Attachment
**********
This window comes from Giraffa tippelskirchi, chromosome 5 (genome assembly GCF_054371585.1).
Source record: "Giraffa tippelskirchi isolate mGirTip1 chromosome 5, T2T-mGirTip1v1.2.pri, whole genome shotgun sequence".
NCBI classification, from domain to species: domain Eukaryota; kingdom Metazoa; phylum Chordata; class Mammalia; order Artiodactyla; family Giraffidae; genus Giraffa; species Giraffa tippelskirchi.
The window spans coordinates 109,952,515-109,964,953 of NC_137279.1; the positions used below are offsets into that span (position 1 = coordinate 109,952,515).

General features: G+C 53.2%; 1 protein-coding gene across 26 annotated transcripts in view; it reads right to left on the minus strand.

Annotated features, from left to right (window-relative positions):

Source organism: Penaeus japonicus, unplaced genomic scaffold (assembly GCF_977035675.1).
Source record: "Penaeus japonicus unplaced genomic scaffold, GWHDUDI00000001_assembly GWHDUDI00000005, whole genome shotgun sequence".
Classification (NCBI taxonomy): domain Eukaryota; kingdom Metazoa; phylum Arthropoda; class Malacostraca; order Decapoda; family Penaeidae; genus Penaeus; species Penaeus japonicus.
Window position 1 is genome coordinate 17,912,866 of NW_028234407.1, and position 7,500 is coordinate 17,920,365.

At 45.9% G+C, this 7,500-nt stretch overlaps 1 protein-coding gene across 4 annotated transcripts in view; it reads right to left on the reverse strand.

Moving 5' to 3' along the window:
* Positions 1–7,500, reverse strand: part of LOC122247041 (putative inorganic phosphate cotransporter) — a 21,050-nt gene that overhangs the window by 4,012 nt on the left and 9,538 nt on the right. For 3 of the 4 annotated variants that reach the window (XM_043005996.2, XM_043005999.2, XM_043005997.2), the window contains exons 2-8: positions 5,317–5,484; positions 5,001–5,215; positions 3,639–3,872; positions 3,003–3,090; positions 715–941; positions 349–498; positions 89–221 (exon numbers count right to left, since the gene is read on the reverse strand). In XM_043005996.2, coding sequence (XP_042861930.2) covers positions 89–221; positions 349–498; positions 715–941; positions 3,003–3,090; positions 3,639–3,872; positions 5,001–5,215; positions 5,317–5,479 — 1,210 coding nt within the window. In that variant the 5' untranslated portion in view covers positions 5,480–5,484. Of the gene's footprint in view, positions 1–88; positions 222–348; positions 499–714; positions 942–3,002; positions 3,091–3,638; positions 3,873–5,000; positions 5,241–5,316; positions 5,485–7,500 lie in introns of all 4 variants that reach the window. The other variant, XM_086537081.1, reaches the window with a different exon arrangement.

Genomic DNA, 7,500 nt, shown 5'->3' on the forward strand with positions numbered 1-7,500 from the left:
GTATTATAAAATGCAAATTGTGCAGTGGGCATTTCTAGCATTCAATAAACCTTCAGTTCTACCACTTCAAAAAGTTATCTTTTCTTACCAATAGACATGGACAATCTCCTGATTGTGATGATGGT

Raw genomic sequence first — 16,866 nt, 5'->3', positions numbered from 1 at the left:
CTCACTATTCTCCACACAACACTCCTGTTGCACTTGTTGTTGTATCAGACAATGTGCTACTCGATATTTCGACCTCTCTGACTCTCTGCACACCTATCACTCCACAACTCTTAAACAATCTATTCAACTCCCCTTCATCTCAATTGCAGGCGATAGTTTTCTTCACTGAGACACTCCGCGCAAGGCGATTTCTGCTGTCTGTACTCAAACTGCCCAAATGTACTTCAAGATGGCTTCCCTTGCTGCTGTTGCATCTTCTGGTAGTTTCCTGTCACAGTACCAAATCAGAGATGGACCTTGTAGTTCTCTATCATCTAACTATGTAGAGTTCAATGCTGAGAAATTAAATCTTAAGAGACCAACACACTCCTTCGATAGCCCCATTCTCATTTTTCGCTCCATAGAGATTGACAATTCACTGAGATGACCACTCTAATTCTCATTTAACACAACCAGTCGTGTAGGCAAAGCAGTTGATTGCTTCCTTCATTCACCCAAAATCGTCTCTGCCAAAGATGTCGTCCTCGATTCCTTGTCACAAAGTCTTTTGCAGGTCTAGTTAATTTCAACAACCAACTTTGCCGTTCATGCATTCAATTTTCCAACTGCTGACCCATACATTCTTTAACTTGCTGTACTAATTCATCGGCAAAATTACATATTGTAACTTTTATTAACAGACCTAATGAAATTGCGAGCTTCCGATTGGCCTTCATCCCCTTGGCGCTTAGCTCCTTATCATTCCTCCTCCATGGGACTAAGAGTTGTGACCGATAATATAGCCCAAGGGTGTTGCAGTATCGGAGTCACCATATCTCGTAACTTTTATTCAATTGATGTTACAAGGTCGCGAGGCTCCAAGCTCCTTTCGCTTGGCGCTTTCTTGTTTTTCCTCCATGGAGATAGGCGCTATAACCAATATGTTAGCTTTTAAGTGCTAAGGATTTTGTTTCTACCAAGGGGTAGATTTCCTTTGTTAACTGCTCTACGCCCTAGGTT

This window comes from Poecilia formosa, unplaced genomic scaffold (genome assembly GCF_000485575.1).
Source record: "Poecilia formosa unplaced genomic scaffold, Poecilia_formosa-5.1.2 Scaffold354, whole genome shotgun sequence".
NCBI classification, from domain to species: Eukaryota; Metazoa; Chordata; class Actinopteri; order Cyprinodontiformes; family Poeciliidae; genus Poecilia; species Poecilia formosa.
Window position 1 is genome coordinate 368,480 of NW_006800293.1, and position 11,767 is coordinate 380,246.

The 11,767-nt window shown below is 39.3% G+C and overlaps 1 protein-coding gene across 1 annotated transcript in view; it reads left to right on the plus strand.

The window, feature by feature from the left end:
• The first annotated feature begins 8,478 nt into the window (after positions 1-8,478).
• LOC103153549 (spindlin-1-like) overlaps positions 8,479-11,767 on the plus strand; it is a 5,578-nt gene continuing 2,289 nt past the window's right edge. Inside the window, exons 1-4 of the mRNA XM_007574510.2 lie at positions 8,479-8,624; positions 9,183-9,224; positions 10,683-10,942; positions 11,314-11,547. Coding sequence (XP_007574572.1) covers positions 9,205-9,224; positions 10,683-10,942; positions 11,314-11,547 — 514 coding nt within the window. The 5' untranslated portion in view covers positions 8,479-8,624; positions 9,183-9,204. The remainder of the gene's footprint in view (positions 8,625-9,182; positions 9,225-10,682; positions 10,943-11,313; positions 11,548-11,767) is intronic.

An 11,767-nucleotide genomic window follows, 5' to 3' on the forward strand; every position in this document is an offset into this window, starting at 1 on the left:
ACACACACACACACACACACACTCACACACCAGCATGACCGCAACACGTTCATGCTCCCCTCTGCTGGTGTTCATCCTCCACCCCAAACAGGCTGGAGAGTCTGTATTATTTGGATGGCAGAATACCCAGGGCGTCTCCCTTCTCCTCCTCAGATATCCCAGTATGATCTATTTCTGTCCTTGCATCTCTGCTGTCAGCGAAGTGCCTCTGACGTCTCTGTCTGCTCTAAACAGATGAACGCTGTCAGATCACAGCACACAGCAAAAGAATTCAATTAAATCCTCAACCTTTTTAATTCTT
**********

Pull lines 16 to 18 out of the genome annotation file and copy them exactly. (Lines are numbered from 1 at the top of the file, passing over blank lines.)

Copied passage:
Raw genomic sequence first — 16,866 nt, 5'->3', positions numbered from 1 at the left:
CTCACTATTCTCCACACAACACTCCTGTTGCACTTGTTGTTGTATCAGACAATGTGCTACTCGATATTTCGACCTCTCTGACTCTCTGCACACCTATCACTCCACAACTCTTAAACAATCTATTCAACTCCCCTTCATCTCAATTGCAGGCGATAGTTTTCTTCACTGAGACACTCCGCGCAAGGCGATTTCTGCTGTCTGTACTCAAACTGCCCAAATGTACTTCAAGATGGCTTCCCTTGCTGCTGTTGCATCTTCTGGTAGTTTCCTGTCACAGTACCAAATCAGAGATGGACCTTGTAGTTCTCTATCATCTAACTATGTAGAGTTCAATGCTGAGAAATTAAATCTTAAGAGACCAACACACTCCTTCGATAGCCCCATTCTCATTTTTCGCTCCATAGAGATTGACAATTCACTGAGATGACCACTCTAATTCTCATTTAACACAACCAGTCGTGTAGGCAAAGCAGTTGATTGCTTCCTTCATTCACCCAAAATCGTCTCTGCCAAAGATGTCGTCCTCGATTCCTTGTCACAAAGTCTTTTGCAGGTCTAGTTAATTTCAACAACCAACTTTGCCGTTCATGCATTCAATTTTCCAACTGCTGACCCATACATTCTTTAACTTGCTGTACTAATTCATCGGCAAAATTACATATTGTAACTTTTATTAACAGACCTAATGAAATTGCGAGCTTCCGATTGGCCTTCATCCCCTTGGCGCTTAGCTCCTTATCATTCCTCCTCCATGGGACTAAGAGTTGTGACCGATAATATAGCCCAAGGGTGTTGCAGTATCGGAGTCACCATATCTCGTAACTTTTATTCAATTGATGTTACAAGGTCGCGAGGCTCCAAGCTCCTTTCGCTTGGCGCTTTCTTGTTTTTCCTCCATGGAGATAGGCGCTATAACCAATATGTTAGCTTTTAAGTGCTAAGGATTTTGTTTCTACCAAGGGGTAGATTTCCTTTGTTAACTGCTCTACGCCCTAGGTT

This window comes from Poecilia formosa, unplaced genomic scaffold (genome assembly GCF_000485575.1).